This article first appeared in the September 2015 issue of Among Worlds.
These articles are not written exclusively for TCKchat participants. I write about the topics we discuss through my personal experiences, which I hope others (TCK or not) can relate to in their own way. As always, I would love to hear/read your thoughts and stories, so please feel free to share!
Over the past couple of months the topics at #TCKchat have continued to be varied, thought-provoking and insightful. We finished our series of chats on race, culminating with a conversation about cultural and racial identity. We discussed the Third Culture Kid (TCK) ‘label’, and current/ future research topics for TCKs. We looked at how sports can be an important connector and tool to engage in your community. We also shared thoughts, advice and suggestions on creating and maintaining a global career.
As this issue of Among Worlds is focused on new beginnings, however, I would like to jump back a few months to a #TCKchat we had in September 2014 entitled New Kid on the Block.
Practice Doesn’t Always Make Perfect
The saying ‘practice makes perfect’ can apply to many things in life, but not to everything unfortunately. I’ve been the new kid quite a few times and I don’t think it really gets easier or better the more you do it. Sure, you might get more used it and as the years go by you’ll be more mature so you can handle it differently. But, on the flip side, as you get older, feelings get more complex and there’s more to juggle.
Being the new kid at school is never easy. It can be stressful, embarrassing, upsetting and lonely. Throw in a foreign country, a different school system or a new language and it becomes even more daunting. Sometimes there might not even be the comforts of home and personal belongings – they might still be shipping from across the world as you stay in a hotel.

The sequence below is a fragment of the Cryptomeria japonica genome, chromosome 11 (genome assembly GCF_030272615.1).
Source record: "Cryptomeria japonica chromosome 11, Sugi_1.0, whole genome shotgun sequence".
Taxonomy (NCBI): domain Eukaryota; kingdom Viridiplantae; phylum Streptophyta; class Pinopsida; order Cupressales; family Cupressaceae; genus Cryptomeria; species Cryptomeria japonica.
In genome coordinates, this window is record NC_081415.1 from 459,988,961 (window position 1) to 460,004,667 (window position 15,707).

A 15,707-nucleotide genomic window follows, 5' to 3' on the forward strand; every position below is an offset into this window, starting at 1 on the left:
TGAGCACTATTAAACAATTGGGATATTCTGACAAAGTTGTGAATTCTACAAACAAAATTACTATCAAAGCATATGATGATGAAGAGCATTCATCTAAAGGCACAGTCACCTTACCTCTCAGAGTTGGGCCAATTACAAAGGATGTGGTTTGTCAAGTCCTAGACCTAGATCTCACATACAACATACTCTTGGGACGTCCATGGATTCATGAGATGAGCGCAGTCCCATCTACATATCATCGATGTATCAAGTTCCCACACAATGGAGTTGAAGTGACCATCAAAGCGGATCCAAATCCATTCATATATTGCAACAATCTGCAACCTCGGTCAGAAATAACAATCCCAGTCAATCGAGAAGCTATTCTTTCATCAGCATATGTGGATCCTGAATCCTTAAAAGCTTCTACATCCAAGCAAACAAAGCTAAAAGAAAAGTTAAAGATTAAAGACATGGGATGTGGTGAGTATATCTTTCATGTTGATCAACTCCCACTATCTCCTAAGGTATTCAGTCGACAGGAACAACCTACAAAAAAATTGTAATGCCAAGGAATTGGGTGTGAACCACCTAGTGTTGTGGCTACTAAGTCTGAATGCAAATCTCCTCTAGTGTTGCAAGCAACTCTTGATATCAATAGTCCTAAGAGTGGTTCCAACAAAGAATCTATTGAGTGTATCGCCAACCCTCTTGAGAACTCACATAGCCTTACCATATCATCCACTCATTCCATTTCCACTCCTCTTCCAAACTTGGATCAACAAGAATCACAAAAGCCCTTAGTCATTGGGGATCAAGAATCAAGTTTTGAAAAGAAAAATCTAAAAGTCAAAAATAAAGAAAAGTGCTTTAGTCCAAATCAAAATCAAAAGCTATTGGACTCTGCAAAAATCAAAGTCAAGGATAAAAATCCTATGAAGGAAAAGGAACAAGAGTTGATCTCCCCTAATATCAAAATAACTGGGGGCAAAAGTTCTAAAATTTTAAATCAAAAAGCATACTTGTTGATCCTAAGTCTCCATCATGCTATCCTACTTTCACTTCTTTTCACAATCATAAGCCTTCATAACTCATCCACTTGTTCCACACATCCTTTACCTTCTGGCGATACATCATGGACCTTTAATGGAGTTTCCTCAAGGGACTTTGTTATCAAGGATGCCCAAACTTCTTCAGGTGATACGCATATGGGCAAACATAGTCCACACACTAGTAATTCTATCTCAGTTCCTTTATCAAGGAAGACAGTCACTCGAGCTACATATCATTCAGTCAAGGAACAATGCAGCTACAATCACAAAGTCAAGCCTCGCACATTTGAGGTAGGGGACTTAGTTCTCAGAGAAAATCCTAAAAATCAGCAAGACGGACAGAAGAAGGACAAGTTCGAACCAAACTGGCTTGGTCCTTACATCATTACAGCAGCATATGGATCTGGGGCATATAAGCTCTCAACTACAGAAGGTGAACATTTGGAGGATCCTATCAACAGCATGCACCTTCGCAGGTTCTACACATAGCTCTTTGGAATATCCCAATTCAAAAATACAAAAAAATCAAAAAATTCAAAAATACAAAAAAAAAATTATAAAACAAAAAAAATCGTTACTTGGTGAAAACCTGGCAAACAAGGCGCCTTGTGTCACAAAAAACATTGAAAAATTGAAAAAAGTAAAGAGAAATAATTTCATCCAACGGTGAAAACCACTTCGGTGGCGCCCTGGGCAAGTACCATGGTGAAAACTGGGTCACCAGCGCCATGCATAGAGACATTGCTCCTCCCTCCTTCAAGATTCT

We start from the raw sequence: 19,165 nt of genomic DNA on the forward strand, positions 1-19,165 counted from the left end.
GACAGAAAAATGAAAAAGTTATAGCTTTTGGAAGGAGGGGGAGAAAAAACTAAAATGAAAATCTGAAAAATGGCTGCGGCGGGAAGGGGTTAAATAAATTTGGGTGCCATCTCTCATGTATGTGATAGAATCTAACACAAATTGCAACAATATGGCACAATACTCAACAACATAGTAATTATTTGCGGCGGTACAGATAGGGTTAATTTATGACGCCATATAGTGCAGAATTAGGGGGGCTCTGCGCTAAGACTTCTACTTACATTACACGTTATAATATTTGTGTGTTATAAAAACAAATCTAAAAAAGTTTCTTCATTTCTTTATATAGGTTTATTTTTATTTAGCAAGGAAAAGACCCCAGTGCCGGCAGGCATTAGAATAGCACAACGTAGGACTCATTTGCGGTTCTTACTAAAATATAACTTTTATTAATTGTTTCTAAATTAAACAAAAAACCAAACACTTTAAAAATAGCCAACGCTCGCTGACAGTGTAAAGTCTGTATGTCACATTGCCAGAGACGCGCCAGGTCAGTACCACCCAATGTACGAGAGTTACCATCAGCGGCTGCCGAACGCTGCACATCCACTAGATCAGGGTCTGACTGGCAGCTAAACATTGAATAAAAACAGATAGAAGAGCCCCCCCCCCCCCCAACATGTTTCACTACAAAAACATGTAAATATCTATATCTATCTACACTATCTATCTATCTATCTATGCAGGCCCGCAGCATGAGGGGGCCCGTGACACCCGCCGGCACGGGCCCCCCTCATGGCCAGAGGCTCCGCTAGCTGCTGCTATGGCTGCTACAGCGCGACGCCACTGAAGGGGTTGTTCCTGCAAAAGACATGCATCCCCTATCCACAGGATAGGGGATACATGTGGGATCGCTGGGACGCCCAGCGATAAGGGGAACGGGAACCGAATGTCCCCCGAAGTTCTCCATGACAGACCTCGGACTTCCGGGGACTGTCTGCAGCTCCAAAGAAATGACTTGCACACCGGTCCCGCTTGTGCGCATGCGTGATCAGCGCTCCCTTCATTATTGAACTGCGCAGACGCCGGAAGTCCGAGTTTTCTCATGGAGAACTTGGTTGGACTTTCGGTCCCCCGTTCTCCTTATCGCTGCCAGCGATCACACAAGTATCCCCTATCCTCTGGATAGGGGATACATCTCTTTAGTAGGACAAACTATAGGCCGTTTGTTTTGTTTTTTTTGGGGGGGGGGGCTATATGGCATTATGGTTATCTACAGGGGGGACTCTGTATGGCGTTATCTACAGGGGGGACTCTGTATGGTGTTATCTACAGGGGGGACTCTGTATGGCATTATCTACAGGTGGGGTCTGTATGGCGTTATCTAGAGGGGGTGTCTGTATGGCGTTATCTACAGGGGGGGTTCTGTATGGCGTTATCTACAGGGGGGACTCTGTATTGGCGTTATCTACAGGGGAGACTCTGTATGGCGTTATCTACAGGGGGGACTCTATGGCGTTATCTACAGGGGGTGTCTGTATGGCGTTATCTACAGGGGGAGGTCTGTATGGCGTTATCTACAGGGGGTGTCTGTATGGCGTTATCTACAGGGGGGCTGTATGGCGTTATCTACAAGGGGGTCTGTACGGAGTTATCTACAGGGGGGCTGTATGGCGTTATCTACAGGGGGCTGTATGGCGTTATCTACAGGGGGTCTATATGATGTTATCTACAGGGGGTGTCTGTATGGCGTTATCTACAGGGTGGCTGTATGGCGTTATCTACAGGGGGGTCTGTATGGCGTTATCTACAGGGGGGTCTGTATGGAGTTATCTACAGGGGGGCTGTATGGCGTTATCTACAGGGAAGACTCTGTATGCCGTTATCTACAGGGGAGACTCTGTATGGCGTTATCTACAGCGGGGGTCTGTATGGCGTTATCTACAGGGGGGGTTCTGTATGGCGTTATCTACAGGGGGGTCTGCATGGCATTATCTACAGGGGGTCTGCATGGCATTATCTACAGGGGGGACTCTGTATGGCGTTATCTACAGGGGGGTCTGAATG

By the time I was eighteen, I had lived in six countries (on four continents) and had gone to five different schools. I attended international/ American schools in Mexico, the Philippines and France; local schools in the U.S. and Australia; and then went on to study in French and British universities. I know all too well how it feels to be the new kid.
Although I was lucky to have supportive parents and a sister who shared the transition struggles, I still had to navigate the school days on my own. I had to talk about myself to unfamiliar faces, through the nervousness and sadness; I had to correct teachers on the pronunciation of my name; I had to find somewhere to sit at lunch and try not to feel too lonely. I don’t think more practice could have made any of that much easier.
It’s The Little Things That Matter
Although the first days and weeks were tough, I always settled in eventually. I made friends, found my way around the school and one day, I was no longer the new kid. But I knew how difficult it was to feel so lost and alone, and I learned that the smallest gestures of kindness could make an enormous difference.
I took that lesson to heart and decided I would do everything I could to make the experience easier for other new kids. I initiated conversations with them and asked if I could help out. I looked out for them and if I ever saw someone who looked lost or lonely, I would introduce myself, offer to help them find their way, or simply talk to them and get to know them. Sometimes all you need is to know that someone cares.
Having the right kind of support during these transitions is so important, and I am grateful for those teachers and students who reached out a helping hand. I am even more grateful to have parents who were always supportive and reassuring. They did everything they could to help us navigate the tough parts of these experiences and cope with all the changes in our lives. Having siblings also made things infinitely easier – it was comforting to know I wasn’t alone in how I was feeling and what I was going through. We didn’t need grand gestures to help us through those moments. We simply needed a friendly smile, a sympathetic ear, a shoulder to cry on, a comforting hug – something that reminded us we weren’t alone and that everything would be alright.
I won’t pretend that moving was (or is) easy. Leaving behind all that’s familiar and starting somewhere new can be daunting and overwhelming. There are bound to be moments of sadness and loneliness. But it is also an exciting adventure, with wonderful opportunities. Being the new kid is never easy and new beginnings are always a little scary. Yet before you know it, you’ll know your way around school, you’ll be giving directions to tourists, and you’ll be calling that strange, foreign place home.
What Others Had to Say
At #TCKchat we discussed being the new kid – sharing thoughts on how to make friends, who helped us through the transition, how we coped with being the new kid and finally offering up some advice for others going through similar challenges.